When he woke up there was a snowy horse standing in the corner of his chamber looking at him.
He sighed. There were too many kidnapped princesses and distressed damsels, these days. The worst thing, so many of them offered their hand to him in marriage after being rescued.
No, he told each and every one who offered, we know not of each other, you reckon you are beguiled by me as I have saved your life and your heart is full with gratitude and your blood is singing, and it makes you act with haste. In the clear light of day, when your heart has calmed, you will find I am not as comely as excitement had clouded your mind to believe, and you are not as fond of me as you thought. If you desire to express your gratitude in some manner, kindly endeavour not to be captured by dragons or evil warlords, or ensnared in magical entrapments by crafty wizards and witches in the future.
The clever ones understood, the foolish ones called him all sorts of names before they tossed their hair around and stalked off haughtily. His horse neighed in sympathy.
Maiden saved, marriage rejected; patting his horse, they set off for home.
On the days he woke up with nothing in the corner of his chamber, but a vermilion fiery dragon flying outside his tower, striving to poke its stout into the loophole, he knew the castle’s treasures were under imminent attack, and he would ride his dragon to face the goblin or orc or dwarf hordes greedy for the King’s gold. These usually provided immense merriment and his dragon reveled in it too, breathing fire merrily. After they took care of the treasure-raiders and fended off the raids, he would spend hours flying with his dragon, who would be mirthful with the chance to stretch its wings and soar, taking great dives off cliffs. It was a magnificent sight. At times his dragon would spin in the air to shake him off its back and rarely he would fall, but his dragon always caught him if he did.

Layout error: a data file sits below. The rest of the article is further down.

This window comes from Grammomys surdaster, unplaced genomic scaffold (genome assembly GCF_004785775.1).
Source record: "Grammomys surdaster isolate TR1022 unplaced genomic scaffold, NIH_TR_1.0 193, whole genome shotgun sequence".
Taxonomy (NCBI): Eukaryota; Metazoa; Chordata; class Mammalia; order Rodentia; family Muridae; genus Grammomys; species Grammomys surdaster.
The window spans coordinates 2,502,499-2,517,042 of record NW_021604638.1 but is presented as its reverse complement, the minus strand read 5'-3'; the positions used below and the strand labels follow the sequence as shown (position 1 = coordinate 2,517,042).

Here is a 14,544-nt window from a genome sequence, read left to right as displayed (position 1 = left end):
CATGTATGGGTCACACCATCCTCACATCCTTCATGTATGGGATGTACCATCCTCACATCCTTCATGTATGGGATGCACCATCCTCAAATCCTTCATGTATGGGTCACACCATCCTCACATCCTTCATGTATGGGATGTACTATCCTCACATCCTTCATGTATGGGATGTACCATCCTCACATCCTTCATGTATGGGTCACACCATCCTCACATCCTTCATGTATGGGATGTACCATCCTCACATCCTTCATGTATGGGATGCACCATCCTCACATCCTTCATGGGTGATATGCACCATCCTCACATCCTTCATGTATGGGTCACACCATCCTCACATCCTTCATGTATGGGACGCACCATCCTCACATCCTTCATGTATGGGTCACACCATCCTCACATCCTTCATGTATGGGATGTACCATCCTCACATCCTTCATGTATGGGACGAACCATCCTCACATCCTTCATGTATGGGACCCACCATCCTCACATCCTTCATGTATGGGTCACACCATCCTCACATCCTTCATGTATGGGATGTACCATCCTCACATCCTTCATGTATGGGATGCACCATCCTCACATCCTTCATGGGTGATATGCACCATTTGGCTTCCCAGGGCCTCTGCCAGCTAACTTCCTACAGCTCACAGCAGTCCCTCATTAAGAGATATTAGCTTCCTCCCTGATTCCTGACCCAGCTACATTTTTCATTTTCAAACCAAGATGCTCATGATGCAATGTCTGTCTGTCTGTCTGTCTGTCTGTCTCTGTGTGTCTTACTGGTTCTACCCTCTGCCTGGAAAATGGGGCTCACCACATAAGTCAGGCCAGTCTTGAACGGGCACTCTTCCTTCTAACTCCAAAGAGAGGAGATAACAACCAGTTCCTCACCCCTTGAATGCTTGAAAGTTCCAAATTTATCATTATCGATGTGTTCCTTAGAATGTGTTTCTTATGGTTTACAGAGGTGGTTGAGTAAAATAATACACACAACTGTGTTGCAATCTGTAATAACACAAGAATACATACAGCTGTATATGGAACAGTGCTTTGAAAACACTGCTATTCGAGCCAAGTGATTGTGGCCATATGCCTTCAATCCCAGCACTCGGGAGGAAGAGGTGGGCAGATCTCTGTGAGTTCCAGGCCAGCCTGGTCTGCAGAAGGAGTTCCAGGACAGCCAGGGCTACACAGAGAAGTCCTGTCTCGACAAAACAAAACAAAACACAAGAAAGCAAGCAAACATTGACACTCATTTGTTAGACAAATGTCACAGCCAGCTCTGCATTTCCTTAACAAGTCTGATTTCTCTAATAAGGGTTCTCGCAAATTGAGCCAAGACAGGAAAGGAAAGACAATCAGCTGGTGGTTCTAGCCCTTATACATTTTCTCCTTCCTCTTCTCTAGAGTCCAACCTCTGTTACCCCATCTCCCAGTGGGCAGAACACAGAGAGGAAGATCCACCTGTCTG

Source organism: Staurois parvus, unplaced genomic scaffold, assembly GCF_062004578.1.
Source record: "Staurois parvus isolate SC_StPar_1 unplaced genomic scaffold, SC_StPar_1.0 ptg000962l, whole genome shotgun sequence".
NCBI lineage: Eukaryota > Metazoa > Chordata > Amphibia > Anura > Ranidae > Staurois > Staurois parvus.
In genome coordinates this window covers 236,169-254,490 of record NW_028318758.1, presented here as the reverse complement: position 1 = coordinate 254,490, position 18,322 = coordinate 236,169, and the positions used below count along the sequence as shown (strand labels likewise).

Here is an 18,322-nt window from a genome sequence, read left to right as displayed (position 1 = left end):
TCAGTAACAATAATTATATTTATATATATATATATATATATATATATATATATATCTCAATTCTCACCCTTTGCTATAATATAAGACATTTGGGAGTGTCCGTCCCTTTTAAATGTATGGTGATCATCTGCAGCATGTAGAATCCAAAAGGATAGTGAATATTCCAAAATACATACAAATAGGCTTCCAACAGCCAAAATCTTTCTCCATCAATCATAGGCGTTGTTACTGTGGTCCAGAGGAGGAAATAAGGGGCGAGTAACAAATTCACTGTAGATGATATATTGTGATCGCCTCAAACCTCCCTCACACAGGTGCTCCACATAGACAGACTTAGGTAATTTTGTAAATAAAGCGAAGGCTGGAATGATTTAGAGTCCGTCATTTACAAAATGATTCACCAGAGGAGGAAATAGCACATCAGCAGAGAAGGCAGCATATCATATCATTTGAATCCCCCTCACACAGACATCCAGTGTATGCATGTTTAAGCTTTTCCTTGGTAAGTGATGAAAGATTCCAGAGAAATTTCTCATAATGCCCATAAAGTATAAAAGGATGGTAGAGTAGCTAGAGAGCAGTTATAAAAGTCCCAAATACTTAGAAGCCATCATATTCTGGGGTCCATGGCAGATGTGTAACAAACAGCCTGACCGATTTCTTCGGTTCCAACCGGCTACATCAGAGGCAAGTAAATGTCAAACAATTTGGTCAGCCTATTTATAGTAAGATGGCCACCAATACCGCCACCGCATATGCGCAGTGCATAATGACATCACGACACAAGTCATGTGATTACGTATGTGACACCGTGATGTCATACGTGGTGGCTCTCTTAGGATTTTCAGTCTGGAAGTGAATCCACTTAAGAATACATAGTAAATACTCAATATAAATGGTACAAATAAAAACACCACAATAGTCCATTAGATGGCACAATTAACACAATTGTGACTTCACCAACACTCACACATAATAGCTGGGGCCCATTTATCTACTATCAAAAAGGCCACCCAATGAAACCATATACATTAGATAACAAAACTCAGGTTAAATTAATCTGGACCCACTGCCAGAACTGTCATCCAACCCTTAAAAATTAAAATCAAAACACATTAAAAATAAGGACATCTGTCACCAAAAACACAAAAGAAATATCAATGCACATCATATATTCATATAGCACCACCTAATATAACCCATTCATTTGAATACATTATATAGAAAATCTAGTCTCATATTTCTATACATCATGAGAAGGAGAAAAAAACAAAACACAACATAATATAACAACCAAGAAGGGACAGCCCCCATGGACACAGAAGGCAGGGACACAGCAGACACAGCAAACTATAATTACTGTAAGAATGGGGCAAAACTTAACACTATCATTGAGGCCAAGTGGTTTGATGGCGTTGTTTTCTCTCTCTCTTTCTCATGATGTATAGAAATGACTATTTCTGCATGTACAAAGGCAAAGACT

When enemy troops were attacking the castle, he would awake to find an ebony steed, decked in full armoury, impatiently snorting at him and thumping its hoof in the corner of his chamber. He chortled.
Patience yet, I shall fetch my armour and we shall ride to battle.
In melee, with his trusty steed, he had yet been undefeated.
On days when there were no impending attacks, no defences nor rescues required of him, mornings would bring a brown-and-white hound watching him from the corner of his chamber. Those were favoured mornings, unburdened by duties for the day, the chance to continue with his research in the castle library, his hound by his side. On fair-weathered days he would bring piles of parchment, scrolls and ancient books into the woods behind the castle. There was a great oak tree under which he would read, sheltered in its shade, his faithful hound dozing on his lap, nudging his fingers for a scratch behind its ears. He always obliged.
On full moon nights he did not sleep, staying awake in bed. On the night of the fullest moon, in the hour of moonrise, in the corner of his chamber there would manifest a figure – not dragon nor steed nor hound but man – strong of build, pale blue of eye and dark of hair, once a knight, before a wizard’s spell had put an end to it, a spell shielded from a fellow knight in battle.
He had put out the candles earlier, but still he could sense him in the velvety darkness. Come, please, his voice barely more than a whisper in the darkness, a slight tremble from want, need, guilt, too many emotions to give voice to.
When the figure strode across the chamber past the loophole, he was illuminated for a moment by the moonlight falling into the room. Then he heard the rustle of coverlet being lifted, felt the dip in his bed, the figure climbing in next to him.
He reached out, touched the expanse of chest under his fingers, warm, human, and sensed rather than saw the smile on the other knight’s face. Mere hours they had, before the sun rose again.
Someday, he thought, he would have this again by sunlight, not just moonlight.
Someday, he would find the antidote, he would remove the spell. He would awake to the same pair of eyes looking fondly back at him every morning, watching over him, human eyes.
About the Author
Teo Yi Han is an analyst with a degree in psychology that has come in handy in the exploration of mental health issues in her writings. Her writing has won awards in a few Singapore-based competitions, including first prize in the 2015 Golden Point Award short story category and one of her stories is published in FLESH: A Southeast Asian Urban Anthology.
About the Illustrator
Arushi Gupta is a 20-year-old alien studying to be a dentist in Chandigarh. She is a die-hard otaku and wishes to go to Japan soon. You can find her singing Japanese songs, making some artsy concoction or taking weird photographs in the streets of Chandigarh. You can find her works here.